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Richardson taps Anaya for stimulus office

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By Roger Snodgrass

SANTA FE – Gov. Bill Richardson asked former Gov. Toney Anaya to lead a newly created Office of Recovery and Reinvestment. The new office will be charged with allocating at least $1.8 billion of federal stimulus money slated for New Mexico over the next 18 months.

Richardson introduced Anaya and a handpicked team of veteran state-government workers at a Capitol press conference Wednesday.

Richardson named Lt. Gov. Diane Denish to an advisory group led by his science advisory Tom Bowles, who was formerly the chief scientist at Los Alamos National Laboratory.

That group, Richardson said would focus on accessing a share of some $80 billion that will be available through competitive grants.

Denish said she would champion the state’s rural communities, areas where jobs and funds are needed, but places that might not have the staff or expertise to participate in the process.

“This group will play a key role in helping us arrive at the best strategies to capture federal Recovery funds that are up for grabs to New Mexico – specifically – through competitive grants,” Richardson said. “Working together, we'll put our best minds on the job to compete successfully for these funds, and maximize opportunities for all New Mexicans.”

Anaya, a former governor and attorney general of New Mexico, was named executive director of the new office. Richardson called him a “visionary,” and recalled that he led the state through a recession during his term as governor from 1983-1987.

The governor invited party leaders from the House and Senate, including House Speaker Ben Lujan and Senate Majority Leader Ken Sanchez. Albuquerque Martin Chavez said he already had 10 teams working to capture every available dollar for the city.

Anaya introduced members of his advisory team, including Dona Cook, deputy secretary of the Taxation and Revenue Department, Bill Dunbar, deputy secretary, N.M. Children, Youth and Families Department and Dannette Burch, deputy secretary for budget and policy in the N.M. Department of Finance and Administration, among several others senior officials with relevant experience.

Because the funds are non-recurring, the governor said he was determined to avoid creating a new bureaucracy.

Transportation Secretary Larry Girón outlined $106 million in state highway projects ready to go with the influx of federal funds. A total of $252 million has been allotted to New Mexico in the package, but some of those funds will flow down to cities and counties.

Richardson said construction on the first three projects would begin next month. Another two projects go out to bid this week and a sixth project the following week. (See sidebar for a list of road projects.)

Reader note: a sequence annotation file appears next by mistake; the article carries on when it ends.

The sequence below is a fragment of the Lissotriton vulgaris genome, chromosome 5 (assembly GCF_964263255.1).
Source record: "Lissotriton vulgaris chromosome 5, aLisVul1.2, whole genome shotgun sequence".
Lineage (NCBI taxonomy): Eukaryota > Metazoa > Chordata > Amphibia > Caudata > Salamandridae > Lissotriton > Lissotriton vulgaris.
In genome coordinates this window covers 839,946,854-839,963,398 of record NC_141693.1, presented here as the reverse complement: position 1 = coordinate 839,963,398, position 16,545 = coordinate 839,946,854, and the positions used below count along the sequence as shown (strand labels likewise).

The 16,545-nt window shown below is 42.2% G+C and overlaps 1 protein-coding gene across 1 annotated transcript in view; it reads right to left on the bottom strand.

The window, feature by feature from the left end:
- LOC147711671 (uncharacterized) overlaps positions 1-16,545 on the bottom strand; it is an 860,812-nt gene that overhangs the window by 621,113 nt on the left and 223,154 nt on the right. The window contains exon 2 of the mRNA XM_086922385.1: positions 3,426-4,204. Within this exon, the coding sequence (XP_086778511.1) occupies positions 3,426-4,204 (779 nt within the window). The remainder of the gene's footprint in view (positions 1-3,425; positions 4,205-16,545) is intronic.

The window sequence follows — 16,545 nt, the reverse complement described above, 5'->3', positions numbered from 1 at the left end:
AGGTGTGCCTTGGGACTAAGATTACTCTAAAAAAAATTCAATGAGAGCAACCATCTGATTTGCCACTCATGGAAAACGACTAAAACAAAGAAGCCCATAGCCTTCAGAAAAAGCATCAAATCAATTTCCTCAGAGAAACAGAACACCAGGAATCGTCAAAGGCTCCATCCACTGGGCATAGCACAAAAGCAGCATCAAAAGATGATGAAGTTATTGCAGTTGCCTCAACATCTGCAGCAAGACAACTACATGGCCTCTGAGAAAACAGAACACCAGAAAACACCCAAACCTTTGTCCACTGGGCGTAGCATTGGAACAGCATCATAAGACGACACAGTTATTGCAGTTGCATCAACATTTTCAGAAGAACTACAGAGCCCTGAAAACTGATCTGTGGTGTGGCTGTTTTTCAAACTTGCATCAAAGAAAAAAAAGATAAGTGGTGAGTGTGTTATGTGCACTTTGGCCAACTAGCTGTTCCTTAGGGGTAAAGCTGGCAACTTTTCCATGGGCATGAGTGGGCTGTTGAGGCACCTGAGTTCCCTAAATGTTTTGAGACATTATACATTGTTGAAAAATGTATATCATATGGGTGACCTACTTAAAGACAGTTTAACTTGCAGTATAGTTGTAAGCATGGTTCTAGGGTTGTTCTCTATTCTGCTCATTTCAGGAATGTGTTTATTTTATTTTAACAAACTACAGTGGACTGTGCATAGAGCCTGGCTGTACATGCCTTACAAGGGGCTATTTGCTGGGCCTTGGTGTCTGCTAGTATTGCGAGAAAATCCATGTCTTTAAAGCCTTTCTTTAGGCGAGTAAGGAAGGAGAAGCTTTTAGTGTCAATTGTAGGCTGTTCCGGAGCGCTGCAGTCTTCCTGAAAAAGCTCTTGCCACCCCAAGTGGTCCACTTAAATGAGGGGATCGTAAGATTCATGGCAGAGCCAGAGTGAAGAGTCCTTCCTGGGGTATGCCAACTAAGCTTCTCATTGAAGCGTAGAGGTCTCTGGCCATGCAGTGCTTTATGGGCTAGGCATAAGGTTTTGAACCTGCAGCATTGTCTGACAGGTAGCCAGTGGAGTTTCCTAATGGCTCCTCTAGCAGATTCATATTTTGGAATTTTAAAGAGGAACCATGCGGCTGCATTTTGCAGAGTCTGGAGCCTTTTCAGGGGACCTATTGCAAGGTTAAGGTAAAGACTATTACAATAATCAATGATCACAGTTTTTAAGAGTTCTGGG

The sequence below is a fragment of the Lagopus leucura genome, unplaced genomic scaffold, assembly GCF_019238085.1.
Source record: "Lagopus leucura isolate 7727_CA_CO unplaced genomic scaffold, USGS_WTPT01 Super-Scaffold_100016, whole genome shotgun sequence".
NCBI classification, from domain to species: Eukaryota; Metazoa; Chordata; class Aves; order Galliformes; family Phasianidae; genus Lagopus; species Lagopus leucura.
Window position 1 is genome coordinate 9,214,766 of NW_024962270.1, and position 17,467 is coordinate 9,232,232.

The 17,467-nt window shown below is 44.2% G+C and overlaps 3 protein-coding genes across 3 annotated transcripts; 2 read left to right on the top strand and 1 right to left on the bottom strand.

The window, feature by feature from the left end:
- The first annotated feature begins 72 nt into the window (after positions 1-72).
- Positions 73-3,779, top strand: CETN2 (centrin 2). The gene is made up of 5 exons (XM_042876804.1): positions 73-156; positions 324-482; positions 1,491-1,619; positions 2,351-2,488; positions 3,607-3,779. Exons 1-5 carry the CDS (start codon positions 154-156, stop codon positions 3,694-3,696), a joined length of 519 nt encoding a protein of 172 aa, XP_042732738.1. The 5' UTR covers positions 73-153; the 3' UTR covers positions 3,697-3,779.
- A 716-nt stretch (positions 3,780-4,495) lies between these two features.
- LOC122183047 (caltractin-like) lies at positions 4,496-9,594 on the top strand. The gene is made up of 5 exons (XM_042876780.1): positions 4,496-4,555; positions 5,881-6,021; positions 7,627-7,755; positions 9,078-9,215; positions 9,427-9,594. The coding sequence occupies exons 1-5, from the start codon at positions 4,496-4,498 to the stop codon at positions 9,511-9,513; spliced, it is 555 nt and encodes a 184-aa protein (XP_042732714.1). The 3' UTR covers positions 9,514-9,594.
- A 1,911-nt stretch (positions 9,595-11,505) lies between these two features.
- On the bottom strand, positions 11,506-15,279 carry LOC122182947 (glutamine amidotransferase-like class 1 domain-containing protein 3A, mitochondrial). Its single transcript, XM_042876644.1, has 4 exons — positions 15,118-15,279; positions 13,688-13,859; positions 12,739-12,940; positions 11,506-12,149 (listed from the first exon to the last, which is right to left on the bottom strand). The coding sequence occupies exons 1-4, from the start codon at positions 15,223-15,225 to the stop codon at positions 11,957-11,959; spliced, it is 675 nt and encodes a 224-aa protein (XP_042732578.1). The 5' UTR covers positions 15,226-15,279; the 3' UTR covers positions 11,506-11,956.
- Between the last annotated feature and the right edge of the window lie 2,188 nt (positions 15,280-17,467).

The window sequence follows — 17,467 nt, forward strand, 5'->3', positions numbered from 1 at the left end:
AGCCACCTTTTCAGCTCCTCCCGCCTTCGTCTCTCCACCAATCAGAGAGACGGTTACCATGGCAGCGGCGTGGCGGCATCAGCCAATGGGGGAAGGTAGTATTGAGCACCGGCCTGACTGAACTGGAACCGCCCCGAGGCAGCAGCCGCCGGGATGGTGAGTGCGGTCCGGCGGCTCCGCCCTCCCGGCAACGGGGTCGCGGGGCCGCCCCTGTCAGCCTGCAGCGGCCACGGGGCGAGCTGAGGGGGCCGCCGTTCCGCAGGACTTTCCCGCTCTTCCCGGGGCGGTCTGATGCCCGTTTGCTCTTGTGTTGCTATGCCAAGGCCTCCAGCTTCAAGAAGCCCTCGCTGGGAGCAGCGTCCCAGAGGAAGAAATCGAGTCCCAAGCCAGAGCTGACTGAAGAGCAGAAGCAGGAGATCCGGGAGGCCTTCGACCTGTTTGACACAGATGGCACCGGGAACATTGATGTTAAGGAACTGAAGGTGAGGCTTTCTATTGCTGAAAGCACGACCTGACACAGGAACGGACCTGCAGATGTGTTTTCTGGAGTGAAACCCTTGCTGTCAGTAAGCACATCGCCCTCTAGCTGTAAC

Richardson also announced the launch of a new web site for the N.M. Office of Recovery and Reinvestment, at http://www.recovery.state.nm.us/

The site will provide ongoing information and updates about the stimulus-funding program. Visitors to the site, a message says, will be able to follow how the funds are used and track progress on authorized projects.

Anaya spoke of the stimulus package as both a challenge and opportunity. With changes occurring on a daily and hourly basis from funds flowing through federal programs, he said the process would require a great deal of attention.

At the same time, he said, the funds offered the opportunity to transform New Mexico’s economy, especially in terms of infrastructure, like public transportation and broadband availability.

“We can’t squander this opportunity,” Anaya said

The stimulus package is supposed to create 22,000 jobs in New Mexico.

Health and human services, including Medicaid, emergency and supplemental food assistance and shelter programs make up the largest portion of funds, about one-third of the total. Education, s expected to obtain an additional $590 million. Some of those funds will help school systems throughout the state avoid layoffs.

Highways first

Here are some highway projects the Department of Transportation plans to start with federal economic stimulus money.

• U.S. 84-285, rebuilding about two miles of the highway in the Española area, mileposts 186-188.

• U.S. 84-285, rebuilding two miles of the highway and frontage roads from Arroyo Seco to La Puebla, which are just south of Española, mileposts 184-186.

• U.S. 491, pavement improvements north of Tohatchi, mile posts 15-29.

• U.S. 62-180, construction of new lanes to make it a four-lane road from near Carlsbad to the Texas state line, mileposts 6-26.

• NM 128, repaving and rebuilding the two-lane road near Jal, mileposts 22-38.5.

• Interstate 40, improving the Paseo del Volcan/West Central interchange on the western edge of Albuquerque.

The Associated Press contributed to this story.